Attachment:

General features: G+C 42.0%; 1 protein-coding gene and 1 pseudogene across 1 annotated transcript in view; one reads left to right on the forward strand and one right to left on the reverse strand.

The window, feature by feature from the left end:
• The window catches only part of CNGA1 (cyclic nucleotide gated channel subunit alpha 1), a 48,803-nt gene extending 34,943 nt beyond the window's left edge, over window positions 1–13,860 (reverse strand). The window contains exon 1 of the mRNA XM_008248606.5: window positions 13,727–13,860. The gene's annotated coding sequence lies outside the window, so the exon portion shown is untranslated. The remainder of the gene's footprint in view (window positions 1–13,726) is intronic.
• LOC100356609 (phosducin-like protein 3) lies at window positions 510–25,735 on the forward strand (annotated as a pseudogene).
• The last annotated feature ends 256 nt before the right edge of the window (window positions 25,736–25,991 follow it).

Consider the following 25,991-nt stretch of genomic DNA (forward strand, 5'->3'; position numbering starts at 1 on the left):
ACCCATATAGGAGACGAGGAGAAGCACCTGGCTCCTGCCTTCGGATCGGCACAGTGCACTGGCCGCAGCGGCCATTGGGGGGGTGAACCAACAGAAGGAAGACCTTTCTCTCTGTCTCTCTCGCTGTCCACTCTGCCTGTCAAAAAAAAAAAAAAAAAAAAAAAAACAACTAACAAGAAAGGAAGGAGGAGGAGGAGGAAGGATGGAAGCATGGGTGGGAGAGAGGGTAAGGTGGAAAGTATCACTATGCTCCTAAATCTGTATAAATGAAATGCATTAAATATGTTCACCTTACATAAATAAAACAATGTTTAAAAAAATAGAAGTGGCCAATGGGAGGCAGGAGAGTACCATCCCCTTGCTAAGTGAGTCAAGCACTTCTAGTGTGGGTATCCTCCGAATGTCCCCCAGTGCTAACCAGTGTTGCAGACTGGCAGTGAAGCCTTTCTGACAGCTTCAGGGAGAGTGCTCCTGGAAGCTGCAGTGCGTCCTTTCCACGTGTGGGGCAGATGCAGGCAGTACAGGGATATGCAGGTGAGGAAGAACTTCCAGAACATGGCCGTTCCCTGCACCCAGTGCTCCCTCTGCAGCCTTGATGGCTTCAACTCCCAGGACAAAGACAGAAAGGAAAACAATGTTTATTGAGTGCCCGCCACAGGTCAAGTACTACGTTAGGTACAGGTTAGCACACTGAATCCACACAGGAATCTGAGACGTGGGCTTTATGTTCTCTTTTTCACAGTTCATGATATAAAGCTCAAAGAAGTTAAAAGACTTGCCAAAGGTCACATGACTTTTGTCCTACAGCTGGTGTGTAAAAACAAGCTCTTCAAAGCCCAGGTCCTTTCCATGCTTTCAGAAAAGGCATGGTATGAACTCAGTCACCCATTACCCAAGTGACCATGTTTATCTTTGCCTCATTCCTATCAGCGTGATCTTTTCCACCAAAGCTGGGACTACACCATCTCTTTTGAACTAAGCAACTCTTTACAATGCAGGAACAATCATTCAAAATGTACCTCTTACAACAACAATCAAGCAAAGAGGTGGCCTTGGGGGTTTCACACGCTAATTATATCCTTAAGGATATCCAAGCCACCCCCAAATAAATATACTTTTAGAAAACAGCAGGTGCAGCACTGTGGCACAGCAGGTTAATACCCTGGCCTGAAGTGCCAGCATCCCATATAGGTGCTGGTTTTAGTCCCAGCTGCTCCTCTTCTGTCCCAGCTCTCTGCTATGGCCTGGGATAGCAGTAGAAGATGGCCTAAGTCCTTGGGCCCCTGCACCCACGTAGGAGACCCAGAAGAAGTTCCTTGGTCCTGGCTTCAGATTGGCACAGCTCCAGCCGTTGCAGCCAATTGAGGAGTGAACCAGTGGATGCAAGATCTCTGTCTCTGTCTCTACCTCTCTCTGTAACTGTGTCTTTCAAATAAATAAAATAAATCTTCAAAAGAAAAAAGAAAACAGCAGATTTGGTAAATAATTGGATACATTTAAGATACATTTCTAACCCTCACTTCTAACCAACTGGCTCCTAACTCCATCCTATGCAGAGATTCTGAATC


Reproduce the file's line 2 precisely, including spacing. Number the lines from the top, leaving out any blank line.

The window, feature by feature from the left end: